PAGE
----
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Monday 11 December 2023 Dublin: 8°C
Leon Farrell via HSE chief Paul Reid

Most AZ second doses will be administered within next five weeks, Reid confirms

The HSE chief said it is planned that the second doses of AstraZeneca will be completed by 19 July.

LAST UPDATE | Jun 15th 2021, 10:54 PM

AROUND 450,000 PEOPLE who are awaiting a second dose of the AstraZeneca Covid-19 vaccine will receive it within the next five weeks, the HSE chief executive has confirmed. 

Paul Reid this evening confirmed that the wait time for a second AstraZeneca dose is being gradually reduced from 12 weeks to eight following advice from the National Immunisation Advisory Committee (NIAC).

“We started the process this week of giving people the second dose of AstraZeneca, that we will work through over the next five weeks,” Reid said, speaking to Virgin Media News. 

Reid said it is planned that the second doses of AstraZeneca will be completed by 19 July. 

“So, 450,000 people over the course of the next five weeks will receive their second dose of AstraZeneca,” he said. 

“Overall, it’s really important that people do come forward for their second dose vaccine. You don’t have your fullest protection until you have your second dose vaccine,” Reid added. 

The HSE chief said the rollout of the second dose of AstraZeneca will not delay the vaccination rollout for those in younger age cohorts. 

Reid also confirmed people who do not wish to receive the second dose of AstraZeneca will not be offered an mRNA vaccine in its place. 

“We’re still working through the strong recommendations from medical advice from the National Immunisation Advisory Committee for people to come forward for their second dose of AstraZeneca,” he said. 

Reid’s comments come after government ministers confirmed earlier today that there are no current plans to allow a first dose of one Covid-19 vaccine and a second dose of another to be administered.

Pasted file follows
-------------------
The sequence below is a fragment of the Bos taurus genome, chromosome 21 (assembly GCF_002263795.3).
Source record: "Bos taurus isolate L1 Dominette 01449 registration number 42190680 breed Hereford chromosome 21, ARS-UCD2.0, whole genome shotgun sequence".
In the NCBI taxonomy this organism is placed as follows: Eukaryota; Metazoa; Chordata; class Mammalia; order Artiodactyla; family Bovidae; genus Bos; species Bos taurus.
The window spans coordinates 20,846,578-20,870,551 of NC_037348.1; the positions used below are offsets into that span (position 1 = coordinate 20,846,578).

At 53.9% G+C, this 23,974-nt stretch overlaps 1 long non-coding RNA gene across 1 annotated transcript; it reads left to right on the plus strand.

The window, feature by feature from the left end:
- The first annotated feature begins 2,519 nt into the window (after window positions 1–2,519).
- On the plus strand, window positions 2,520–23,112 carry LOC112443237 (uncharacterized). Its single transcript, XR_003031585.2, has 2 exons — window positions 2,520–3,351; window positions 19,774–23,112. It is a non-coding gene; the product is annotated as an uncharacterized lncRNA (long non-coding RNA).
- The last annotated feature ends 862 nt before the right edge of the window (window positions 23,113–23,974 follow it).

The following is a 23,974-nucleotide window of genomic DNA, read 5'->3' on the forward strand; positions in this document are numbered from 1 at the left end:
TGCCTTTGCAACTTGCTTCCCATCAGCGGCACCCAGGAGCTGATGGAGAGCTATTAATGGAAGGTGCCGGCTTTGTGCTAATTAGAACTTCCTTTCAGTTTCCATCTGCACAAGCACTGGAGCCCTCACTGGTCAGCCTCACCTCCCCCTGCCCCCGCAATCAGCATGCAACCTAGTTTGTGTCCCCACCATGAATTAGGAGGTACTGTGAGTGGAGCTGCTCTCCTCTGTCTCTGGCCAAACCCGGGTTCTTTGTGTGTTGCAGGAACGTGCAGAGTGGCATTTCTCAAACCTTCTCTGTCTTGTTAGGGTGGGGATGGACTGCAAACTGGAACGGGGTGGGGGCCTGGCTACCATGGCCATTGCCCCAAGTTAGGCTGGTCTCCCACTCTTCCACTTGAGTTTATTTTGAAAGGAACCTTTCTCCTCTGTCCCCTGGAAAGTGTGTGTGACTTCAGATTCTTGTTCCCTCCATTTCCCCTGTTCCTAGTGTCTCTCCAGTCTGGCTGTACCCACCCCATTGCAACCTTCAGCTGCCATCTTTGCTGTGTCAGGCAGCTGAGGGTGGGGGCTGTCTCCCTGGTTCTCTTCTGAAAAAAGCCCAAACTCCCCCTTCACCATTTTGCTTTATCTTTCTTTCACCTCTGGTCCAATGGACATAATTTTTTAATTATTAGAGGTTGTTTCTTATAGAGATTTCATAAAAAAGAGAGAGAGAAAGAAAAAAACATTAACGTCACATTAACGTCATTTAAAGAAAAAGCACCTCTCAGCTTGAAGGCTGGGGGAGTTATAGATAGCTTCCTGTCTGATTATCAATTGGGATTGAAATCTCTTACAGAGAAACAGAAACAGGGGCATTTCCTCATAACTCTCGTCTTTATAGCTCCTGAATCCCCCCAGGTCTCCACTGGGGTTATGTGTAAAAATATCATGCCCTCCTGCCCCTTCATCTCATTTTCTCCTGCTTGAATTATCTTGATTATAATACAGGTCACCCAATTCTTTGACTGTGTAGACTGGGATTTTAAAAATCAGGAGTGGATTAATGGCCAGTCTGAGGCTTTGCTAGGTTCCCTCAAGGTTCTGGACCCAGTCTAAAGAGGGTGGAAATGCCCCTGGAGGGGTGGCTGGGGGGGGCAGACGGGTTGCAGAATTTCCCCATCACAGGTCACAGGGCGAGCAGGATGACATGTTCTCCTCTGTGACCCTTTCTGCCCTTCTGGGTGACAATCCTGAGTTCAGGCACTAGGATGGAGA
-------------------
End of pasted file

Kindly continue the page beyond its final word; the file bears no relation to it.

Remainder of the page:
Some opposition TDs had suggested that the rollout could be sped up, particularly for the 60 to 69 age cohort, by allowing doses to be mixed, but the Taoiseach believes giving “mixed signals” could disrupt the programme.

Speaking at Leaders’ Questions this afternoon, Taoiseach Micheál Martin said that “what we’ve learned is that once you start changing, once you start giving out mixed signals, it can disrupt the vaccination programme”.

“This vaccine programme has worked on the basis that people have received vaccines as those vaccines were available,” Martin said.

“We need to keep going, it’s working well, let’s not disrupt the model that is working well right now.”

It had been suggested that offering over 60s who received the AstraZeneca vaccine a choice of another vaccine for their second dose could help strengthen protection against the Delta variant as well as speed up the process.

A total supply of around 4.1 million doses should be in the country by the end of quarter two.

Speaking to reporters this afternoon, Minister for Higher Education Simon Harris also said that mixing doses is not on the agenda.

He said that public health advice should be followed and that it does not recommend mixing vaccines.

Around 58% of people have received a first dose of a vaccine and nearly 27% have had a second dose, the Taoiseach said.

The online vaccine registration portal opened to people in their 60s in April.

People in their 60s were offered the AstraZeneca vaccine, which is approved for use by the European Medicines Agency and NIAC, but not advised for younger people.

Sinn Féin health spokesperson David Cullinane was among those to suggest that over 60s should be offered a choice of a different second dose it if was supported by international evidence.

“Our priority must be to protect this cohort of over 60s, especially as they must wait a long time for their second dose,” Cullinane said in a statement.

He said the reduction in the AstraZeneca interval was welcome, but that it should be “expedited and not phased”.

“The Minister for Health must ensure that NIAC examine if the option of a second dose of another vaccine is safe and effective,” he said.

“We need to take every measure we can to ensure that our vaccination rollout is both fair and effective.”

With reporting by Hayley Halpin

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